The Humanities and Information, Art and Artificial Intelligence

In thinking about the intersection between digital information and the humanities, I am drawn to a discussion we had as a class on artificial intelligence and its impact on online publication. At the edge of technology driving the world forward in terms of productivity, job creation, and countless untold applications is artificial intelligence. AI is a new frontier of collaboration and creation which will inevitably change the world in radical ways. With radical change comes anxiety and fears about what will be lost in the present. Disregarding anxieties over a changing job economy and robot overlords, a far more reasonable concern to have over what artificial intelligence will mean for us in terms of the spread, collection, and visibility of information in the digital world. In reading James Gleick’s The Information, we are introduced to his ideas on the information age and its titular “lifeblood”, information. Reading The Information has had me thinking about how we as humans are constantly moving towards more effective and instant forms of communication with each other. In finding more effective means of exchanging and distributing information, the circulatory system in play has changed over the years. In the information age, the internet is the most advanced and intricate means of communication we have ever seen. It is also the most easily accessible and widespread. As Gleick outlines, “Like the printing press, the telegraph, and the telephone before it, the Internet is transforming the language simply by transmitting information differently. What makes cyberspace different from all previous information technologies is its intermixing of scales from the largest to the smallest without prejudice, broadcasting to the millions, narrowcasting to groups, instant messaging one to one.”

There is a clear and important way that this is changing how the humanities are being consumed with specific regard to the forums and platforms they are represented on. Journalism, art, music, history, all of these humanities have their most widespread readerbase, viewerbase, and listenerbase on social media. What I’ve been thinking about because of Gleick’s writing and our in class discussions is just how different the time we’re living in is now from all of our past. For the first time, the entities overlooking and moderating the platforms used for discussion of the humanities are no longer human themselves. A week or so I would’ve argued that this is an objectively good thing. Having a standardized and all encompassing set of rules enforced by an unquestioning and unbiased mind seemed like the perfect solution to protection of free speech. If everyone’s speech is judged the same no matter who they are or where they stand politically there can be no selective censorship. An AI moderator would eliminate the need for humans to subject themselves to the negative and harmful content present on any social media platform. That same moderator would be active day and night and to prevent others from seeing such things. I realize how foolish that perspective was having thought it out. It is a danger for the public to view AI in the way that I had previously thought of them.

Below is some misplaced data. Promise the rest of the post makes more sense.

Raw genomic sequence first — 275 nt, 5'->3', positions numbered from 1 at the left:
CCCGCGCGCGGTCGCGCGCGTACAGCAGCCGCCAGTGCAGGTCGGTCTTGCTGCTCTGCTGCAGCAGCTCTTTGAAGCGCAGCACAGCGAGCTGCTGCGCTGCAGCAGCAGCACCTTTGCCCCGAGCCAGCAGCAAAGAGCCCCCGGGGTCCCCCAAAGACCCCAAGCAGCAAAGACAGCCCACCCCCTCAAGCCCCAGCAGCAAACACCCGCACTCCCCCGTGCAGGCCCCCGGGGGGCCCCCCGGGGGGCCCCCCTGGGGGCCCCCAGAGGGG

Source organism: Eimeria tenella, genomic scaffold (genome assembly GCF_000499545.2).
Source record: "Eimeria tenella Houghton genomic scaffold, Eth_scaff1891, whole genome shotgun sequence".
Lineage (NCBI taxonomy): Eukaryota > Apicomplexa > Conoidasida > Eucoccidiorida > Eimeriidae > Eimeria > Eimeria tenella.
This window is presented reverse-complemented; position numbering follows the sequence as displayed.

An AI does not come from nothing, it must be instructed. It is not without bias. An AI will no doubt be a reflection of its creators, their political ideologies, ideas, and values will be represented in it. This is the other danger of allowing an AI to police thought and dialogue. An AI cannot question the ethics of what it does by censoring content based on its parameters which are always subject to change. There is no chance for an AI to make decisions based on anything but what it has been programmed to do. With current machine learning this is a fact. There’s no telling what the future will hold, but at that point of development there may be little difference between a human moderator and an AI. It’s at that point the humanities will be tasked with cataloguing and creating art about a whole new aspect of the human experience. How will the artists, writers, and historians of the future approach artificial intelligence once it becomes difficult to distinguish it from organic? I wonder about this and I hope to see it within my lifetime.

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